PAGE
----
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IV. The Monetary Breakdown of the West

1. Phase I: The Classical Gold Standard, 1815-1914

We can look back upon the "classical" gold standard, the Western world of the nineteenth and early twentieth centuries, as the literal and metaphorical Golden Age. With the exception of the troublesome problem of silver, the world was on a gold standard, which meant that each national currency (the dollar, pound, franc, etc.) was merely a name for a certain definite weight of gold. The "dollar," for example, was defined as 1/20 of a gold ounce, the pound sterling as slightly less than 1/4 of a gold ounce, and so on. This meant that the "exchange rates" between the various national currencies were fixed, not because they were arbitrarily controlled by government, but in the same way that one pound of weight is defined as being equal to sixteen ounces.

The international gold standard meant that the benefits of having one money medium were extended throughout the world. One of the reasons for the growth and prosperity of the United States has been the fact that we have enjoyed one money throughout the large area of the country. We have had a gold or at least a single dollar standard with the entire country, and did not have to suffer the chaos of each city and county issuing its own money which would then fluctuate with respect to the moneys of all the other cities and counties. The nineteenth century saw the benefits of one money throughout the civilized world. One money facilitated freedom of trade, investment, and travel throughout that trading and monetary area, with the consequent growth of specialization and the international division of labor.

It must be emphasized that gold was not selected arbitrarily by governments to be the monetary standard. Gold had developed for many centuries on the free market as the best money; as the commodity providing the most stable and desirable monetary medium. Above all, the supply and provision of gold was subject only to market forces, and not to the arbitrary printing press of the government.

The international gold standard provided an automatic market mechanism for checking the inflationary potential of government. It also provide an automatic mechanism for keeping the balance of payments of each country in equilibrium. As the philosopher and economist David Hume pointed out in the mid-eighteenth century, if one nation, say France, inflates its supply of paper francs, its prices rise; the increasing incomes in paper francs stimulates imports from abroad, which are also spurred by the fact that prices of imports are now relatively cheaper than prices at home. At the same time, the higher prices at home discourage exports abroad; the result is a deficit in the balance of payments, which must be paid for by foreign countries cashing in francs for gold. The gold outflow means that France must eventually contract its inflated paper francs in order to prevent a loss of all of its gold. If the inflation has taken the form of bank deposits, then the French banks have to contract their loans and deposits in order to avoid bankruptcy as foreigners call upon the French banks to redeem their deposits in gold. The contraction lowers prices at home, and generates an export surplus, thereby reversing the gold outflow, until the price levels are equalized in France and in other countries as well.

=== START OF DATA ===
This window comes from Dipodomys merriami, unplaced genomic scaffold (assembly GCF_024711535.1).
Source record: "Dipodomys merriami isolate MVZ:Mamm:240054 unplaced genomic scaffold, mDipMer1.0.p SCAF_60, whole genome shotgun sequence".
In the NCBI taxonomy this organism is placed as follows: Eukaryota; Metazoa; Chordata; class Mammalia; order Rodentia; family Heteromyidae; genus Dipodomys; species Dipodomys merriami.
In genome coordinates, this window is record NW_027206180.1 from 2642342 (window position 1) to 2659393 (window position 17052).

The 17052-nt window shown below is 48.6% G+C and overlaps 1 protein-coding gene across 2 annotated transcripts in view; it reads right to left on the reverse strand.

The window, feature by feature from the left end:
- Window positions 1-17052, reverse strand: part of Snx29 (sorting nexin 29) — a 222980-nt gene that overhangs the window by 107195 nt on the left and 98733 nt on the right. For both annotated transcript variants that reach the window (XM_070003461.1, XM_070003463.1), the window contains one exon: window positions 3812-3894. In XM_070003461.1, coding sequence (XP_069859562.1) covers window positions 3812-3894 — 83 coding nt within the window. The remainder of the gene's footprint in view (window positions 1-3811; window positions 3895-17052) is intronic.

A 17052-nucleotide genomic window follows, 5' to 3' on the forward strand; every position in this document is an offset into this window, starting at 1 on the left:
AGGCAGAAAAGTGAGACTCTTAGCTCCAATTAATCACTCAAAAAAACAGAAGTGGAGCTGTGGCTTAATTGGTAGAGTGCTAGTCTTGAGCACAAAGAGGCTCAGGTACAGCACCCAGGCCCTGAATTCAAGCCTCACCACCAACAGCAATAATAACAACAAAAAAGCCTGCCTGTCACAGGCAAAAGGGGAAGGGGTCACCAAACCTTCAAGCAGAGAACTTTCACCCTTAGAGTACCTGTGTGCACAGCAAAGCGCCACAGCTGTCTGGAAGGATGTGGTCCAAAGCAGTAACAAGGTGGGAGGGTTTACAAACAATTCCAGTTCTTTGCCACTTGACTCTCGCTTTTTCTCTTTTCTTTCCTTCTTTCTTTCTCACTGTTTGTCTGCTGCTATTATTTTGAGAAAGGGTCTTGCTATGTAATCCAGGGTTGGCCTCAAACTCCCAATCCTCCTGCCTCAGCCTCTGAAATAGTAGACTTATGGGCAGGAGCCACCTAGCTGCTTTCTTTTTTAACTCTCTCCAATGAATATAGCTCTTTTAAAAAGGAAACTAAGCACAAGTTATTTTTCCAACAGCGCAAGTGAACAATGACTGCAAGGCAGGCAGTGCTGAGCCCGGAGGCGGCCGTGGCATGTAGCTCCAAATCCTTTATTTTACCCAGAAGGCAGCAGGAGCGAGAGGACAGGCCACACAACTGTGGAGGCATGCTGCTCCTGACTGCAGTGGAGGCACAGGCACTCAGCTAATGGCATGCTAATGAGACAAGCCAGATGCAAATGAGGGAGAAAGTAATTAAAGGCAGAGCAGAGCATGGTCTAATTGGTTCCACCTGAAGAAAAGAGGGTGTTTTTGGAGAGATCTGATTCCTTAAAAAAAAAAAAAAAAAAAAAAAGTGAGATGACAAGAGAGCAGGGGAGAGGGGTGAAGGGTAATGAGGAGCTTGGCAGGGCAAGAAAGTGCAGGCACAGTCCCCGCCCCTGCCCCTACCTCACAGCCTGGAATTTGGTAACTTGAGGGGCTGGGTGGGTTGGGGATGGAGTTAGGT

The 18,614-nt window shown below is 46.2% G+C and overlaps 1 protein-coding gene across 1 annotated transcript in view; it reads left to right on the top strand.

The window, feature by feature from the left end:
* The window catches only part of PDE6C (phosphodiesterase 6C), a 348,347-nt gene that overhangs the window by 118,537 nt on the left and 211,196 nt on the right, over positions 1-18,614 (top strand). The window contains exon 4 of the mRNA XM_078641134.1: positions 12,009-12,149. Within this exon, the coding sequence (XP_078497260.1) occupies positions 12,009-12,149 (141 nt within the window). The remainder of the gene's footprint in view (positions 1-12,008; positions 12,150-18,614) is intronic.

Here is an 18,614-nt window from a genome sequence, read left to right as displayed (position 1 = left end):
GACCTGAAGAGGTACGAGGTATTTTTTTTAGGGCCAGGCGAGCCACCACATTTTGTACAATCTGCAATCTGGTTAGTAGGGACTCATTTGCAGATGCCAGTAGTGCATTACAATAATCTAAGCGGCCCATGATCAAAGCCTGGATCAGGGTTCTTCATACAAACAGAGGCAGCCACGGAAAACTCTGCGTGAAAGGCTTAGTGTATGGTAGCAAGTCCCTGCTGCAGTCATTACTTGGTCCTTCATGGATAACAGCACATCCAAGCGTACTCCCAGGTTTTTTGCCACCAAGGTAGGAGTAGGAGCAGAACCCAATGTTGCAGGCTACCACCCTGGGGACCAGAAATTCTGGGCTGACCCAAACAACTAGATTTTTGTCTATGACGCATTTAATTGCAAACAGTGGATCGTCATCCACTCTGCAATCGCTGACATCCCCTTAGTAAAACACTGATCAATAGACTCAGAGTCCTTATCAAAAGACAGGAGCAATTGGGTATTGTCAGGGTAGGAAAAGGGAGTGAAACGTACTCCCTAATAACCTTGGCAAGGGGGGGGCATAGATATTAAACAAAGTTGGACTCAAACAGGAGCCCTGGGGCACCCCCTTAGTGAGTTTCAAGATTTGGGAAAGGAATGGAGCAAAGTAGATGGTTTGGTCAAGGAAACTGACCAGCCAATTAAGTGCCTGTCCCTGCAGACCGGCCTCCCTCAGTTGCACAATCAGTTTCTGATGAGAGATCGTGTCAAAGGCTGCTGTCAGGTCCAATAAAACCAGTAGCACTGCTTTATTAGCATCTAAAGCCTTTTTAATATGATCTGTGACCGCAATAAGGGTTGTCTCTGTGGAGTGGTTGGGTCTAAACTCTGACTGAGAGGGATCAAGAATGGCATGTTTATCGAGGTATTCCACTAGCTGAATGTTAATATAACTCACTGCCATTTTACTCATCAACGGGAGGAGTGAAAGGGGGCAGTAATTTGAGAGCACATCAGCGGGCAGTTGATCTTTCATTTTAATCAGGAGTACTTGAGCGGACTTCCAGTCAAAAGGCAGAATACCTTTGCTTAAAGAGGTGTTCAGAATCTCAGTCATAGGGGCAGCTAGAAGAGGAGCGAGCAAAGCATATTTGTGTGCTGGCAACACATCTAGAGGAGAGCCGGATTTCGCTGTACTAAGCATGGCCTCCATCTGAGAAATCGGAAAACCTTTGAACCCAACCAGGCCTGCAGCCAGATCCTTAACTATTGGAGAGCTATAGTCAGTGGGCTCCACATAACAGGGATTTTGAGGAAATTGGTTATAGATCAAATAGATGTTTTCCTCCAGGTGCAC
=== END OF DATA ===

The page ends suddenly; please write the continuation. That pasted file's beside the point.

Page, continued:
It is true that the interventions of governments previous to the nineteenth century weakened the speed of this market mechanism, and allowed for a business cycle of inflation and recession within this gold standard framework. These interventions were particularly: the governments' monopolizing of the mint, legal tender laws, the creation of paper money, and the development of inflationary banking propelled by each of the governments. But while these interventions slowed the adjustments of the market, these adjustments were still in ultimate control of the situation. So while the classical gold standard of the nineteenth century was not perfect, and allowed for relatively minor booms and busts, it still provided us with by far the best monetary order the world has ever known, an order which worked, which kept business cycles from getting out of hand, and which enabled the development of free international trade, exchange, and investment.1

  • 1. For a recent study of the classical gold standard, and a history of the early phases of its breakdown in the twentieth century, see Melchior Palyi, The Twilight of Gold, 1914-1936 (Chicago: Henry Regnery, 1972).